In addition to these attributes his name is also called the Word of God. A man's speech is the embodiment of his thought, and Christ is God's word. During his pre-earthly existence and before his .incarnation, the apostle John called him, "The word" who was with God and was God (John 1:1). 1 will mention one more name given the white horse rider. On his blood-soaked robe and thigh was written the name, "King of Kings and Lord pf Lords." This name gives Christ supremacy over all earthly names. He rules the earth and all kings who sit on thrones. Christ does not simply rule over the church; he rules over the entire earth. There is no one who is not subject to his laws. On the head of the white horse rider were many crowns. The last crown John had seen on his head was a crown of thorns, but that was gone and in its place were many crowrts of the jewels of heaven. These crowns symbolized the many victories he had already won and those he would yet win. 1 can't leave this white horse rider without the mention of one more thing. John said, "with righteousness He judges and makes war." This vision symbolizes war, conflict and fighting.  Jesus is the only King who ever wars in this fashion. All of his conquering and military exploits are based on righteousness. There .have been a few brilliant exceptions to  the rule, but, war is usually as deceitful as it is bloody, and the words of diplomats and peace representatlyes are a mass of lies. It seems impossible that men should deliberate about peace and war without straightway forgetting the meaning of words and the virtue of honesty. There is always a way to justify the killing,  blood-letting and destruction of war. War still seems to be a piece of business in which tru|h is out of .place. It is a matter so accursed that falsehood is there at home, but righteousness is on the outside. But as for our King, sitting on this white horse, it is in rightequsness that he judges and makes war. The kingdom of Christ on this earth needs to use no deception. The plainest speech and the clearest truth—these are the weapons of Christ's warfare. In 2 Cor. 10:4, one of the field commanders of this white horse rider said, "For the weapons of our warfare are not carnal but mighty through God for pulling down strongholds, casting down arguments and every high thing that exalts itself against the knowledge of God, bringing every thought into captivity to the obedience of Christ, and being ready to punish all disobedience when your obedience is fulfilled." That passage describes every enemy which this white horse rider is looking for. The forces which have to be subdued are  worldly power in every unrighteous form, false religious systems of every kind, corrupt forms of Christianity itself, sin and crime whether open or secret and any other evils which are manifest in the world. He captures the minds of people and brings them to obedience to himself, and he is prepared to bring swift punishment to any and all who would disobey him.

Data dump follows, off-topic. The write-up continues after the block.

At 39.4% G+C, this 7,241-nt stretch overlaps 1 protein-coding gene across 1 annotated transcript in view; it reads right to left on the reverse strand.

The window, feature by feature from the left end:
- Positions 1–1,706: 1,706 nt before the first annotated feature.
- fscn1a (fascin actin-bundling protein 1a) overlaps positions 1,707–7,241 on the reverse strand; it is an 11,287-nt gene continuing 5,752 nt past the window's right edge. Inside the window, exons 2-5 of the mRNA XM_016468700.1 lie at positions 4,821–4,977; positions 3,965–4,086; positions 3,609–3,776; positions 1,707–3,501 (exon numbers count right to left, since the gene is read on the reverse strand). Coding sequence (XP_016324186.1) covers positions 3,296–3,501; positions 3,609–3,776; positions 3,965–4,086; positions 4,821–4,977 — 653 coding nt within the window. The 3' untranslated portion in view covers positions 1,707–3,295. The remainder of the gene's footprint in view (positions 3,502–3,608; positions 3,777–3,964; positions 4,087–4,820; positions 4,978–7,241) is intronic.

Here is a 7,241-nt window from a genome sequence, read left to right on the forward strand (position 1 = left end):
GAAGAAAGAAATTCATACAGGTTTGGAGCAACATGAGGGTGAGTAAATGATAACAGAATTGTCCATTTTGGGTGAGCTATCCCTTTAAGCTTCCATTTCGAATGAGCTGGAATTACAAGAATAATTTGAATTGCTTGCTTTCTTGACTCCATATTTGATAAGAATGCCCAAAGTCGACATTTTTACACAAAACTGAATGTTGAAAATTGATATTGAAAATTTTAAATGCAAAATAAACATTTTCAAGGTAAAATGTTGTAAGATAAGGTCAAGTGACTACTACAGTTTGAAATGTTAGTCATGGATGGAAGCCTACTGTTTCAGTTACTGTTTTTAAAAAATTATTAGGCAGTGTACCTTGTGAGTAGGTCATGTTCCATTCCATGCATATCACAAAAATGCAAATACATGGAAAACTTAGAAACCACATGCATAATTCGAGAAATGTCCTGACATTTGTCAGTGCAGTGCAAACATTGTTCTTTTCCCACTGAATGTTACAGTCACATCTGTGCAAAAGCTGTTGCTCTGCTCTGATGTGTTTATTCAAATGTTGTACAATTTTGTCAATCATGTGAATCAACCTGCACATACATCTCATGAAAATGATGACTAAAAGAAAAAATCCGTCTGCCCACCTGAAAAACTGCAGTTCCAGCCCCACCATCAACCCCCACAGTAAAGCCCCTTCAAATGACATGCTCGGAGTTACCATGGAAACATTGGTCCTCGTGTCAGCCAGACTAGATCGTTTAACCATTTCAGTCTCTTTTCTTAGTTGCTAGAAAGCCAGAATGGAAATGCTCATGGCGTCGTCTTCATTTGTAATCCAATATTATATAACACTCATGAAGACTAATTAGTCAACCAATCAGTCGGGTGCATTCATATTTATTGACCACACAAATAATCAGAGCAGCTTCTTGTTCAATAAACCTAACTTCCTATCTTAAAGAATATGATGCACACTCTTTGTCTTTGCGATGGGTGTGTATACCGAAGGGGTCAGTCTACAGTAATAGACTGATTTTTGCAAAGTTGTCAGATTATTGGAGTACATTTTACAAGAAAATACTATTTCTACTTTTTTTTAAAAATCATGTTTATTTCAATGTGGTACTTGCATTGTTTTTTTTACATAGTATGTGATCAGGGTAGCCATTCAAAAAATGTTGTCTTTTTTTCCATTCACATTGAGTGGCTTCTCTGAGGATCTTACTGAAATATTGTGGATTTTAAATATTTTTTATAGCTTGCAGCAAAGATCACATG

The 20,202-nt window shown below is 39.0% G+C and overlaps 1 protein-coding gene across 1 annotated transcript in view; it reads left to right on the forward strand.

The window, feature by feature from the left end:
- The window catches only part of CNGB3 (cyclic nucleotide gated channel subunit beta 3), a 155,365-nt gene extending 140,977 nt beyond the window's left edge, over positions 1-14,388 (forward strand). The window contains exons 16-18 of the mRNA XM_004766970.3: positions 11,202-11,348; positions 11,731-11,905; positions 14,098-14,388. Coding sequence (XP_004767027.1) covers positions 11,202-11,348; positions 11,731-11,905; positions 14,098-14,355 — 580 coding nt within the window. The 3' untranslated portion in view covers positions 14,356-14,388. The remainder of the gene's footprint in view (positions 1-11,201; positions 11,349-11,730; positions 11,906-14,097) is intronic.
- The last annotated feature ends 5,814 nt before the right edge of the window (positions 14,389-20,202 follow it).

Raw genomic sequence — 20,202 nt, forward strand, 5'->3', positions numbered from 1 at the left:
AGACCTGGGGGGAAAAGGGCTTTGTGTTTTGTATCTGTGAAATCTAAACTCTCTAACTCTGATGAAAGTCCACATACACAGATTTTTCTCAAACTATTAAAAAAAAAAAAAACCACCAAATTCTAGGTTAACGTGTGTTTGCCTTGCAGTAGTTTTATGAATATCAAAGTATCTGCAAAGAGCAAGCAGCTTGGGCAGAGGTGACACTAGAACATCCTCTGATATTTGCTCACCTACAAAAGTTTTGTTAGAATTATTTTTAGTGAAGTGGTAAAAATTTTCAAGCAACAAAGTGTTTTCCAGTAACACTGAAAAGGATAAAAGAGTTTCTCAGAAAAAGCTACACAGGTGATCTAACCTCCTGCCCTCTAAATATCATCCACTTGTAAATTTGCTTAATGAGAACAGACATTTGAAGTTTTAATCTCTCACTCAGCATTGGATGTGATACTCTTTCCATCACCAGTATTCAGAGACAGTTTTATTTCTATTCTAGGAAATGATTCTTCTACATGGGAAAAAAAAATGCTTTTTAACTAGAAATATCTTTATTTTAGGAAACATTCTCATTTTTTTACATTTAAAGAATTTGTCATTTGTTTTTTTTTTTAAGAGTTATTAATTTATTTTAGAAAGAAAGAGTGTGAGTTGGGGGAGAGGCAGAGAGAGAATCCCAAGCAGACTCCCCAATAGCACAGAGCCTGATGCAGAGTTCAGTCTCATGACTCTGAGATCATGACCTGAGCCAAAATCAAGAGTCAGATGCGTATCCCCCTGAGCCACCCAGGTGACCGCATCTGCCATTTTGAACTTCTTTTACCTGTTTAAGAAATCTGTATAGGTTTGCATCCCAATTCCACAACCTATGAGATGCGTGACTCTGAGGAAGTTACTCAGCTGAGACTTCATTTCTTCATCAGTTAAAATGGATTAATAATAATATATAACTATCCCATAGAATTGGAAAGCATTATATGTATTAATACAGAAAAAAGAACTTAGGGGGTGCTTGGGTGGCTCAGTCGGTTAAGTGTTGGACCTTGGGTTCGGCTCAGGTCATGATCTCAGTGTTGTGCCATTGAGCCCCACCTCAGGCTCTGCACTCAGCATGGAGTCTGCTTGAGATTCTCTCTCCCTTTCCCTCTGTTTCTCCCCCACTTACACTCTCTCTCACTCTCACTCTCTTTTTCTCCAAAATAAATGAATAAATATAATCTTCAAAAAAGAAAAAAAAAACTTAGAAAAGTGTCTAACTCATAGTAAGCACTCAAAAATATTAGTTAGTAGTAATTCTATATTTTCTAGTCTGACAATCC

Next, I would like for us to take our eyes off the King of Kings on this white horse and direct our vision to the might army in white which follows him. Who are these snow-white soldiers on snow-white horses in full battle array? Some take these to be Christians who were faithful till death and are now glorified saints in the heavenly world. Others think that they are the mighty angels of heaven. However, there are no battles for departed Christians to fight in paradise and there are no battles for the angels to engage in, since the fallen angels have already been cast out of heaven. Hence, I am in agreement with many Bible commentators who see this entire vision as a symbolical picture of a conflict which takes place on the earth. I regard this army as the New Testament church which Christ leads on this earth and by which he fights all of his battles. Their white robes and white horses symbolize their holiness. This is an army of saints. True Christians are called saints because of the moral and religious excellence of their lives. They are sanctified or set apart to the service of God. If you are a true Christian you are one of these white horse riders, and in your mind's eye you should be able to see the great Captain and King on his white horse leading us all. When he gave the great com-mmission  to make disicples  and teach them all he commanded, then he said, "And behold I am with you always, even to the end of the world" (Matt. 28:18-20). This representation of Christ, out in front of the church, leading and protecting the church in battle, brings to mind an Old Testament passage. Isa. 52:12 says, "For the Lord will go before you, and the God of Israel will be your rear guard." This was a promise that God would deliver Israel from Babylonian captivity and return them to Palestine. On their return they would be protected from attack in the front and the rear. The Lord would go in front as he did when he led them out of Egypt, and the God of Israel would protect them from the back side. Israel again became a slave nation first to Assyria and then to Babylonia. God did not visibly and miraculously lead them out of Babylon as he did from Egypt, but he wanted them to know they would have the same providential protection. Similarly it is comforting to know that the New Testament church has the same promise of providential protection on its journey to the heavenly Canaan. Jesus our captain is leading the mighty host; God the Father protects from the back side, and the Holy Spirit dwells among us. This representation in our text of the Lord's church as an army is not something new in the gospel. The Church of Christ is frequently represented under the figure of an army. This may sound strange to some since Christ is called the Prince of Peace and the object of his kingdom on this earth is the establishment of peace. Moreover, his soldiers are men of peaceful disposition. Nevertheless, the church on earth has been and, must be till time is no more, the church armed, the church warring and the church conquering. That is the intended significance of this white horse rider and his army. The church symbolized as an army is most appropriate because of the nature of good and evil in this world. Truth could not be truth in this world if it were not a warring thing, and we would suspect at once that it would not be the truth if error were friends with it. The spotless purity of divine truth must always be at war with the contamination of falsehood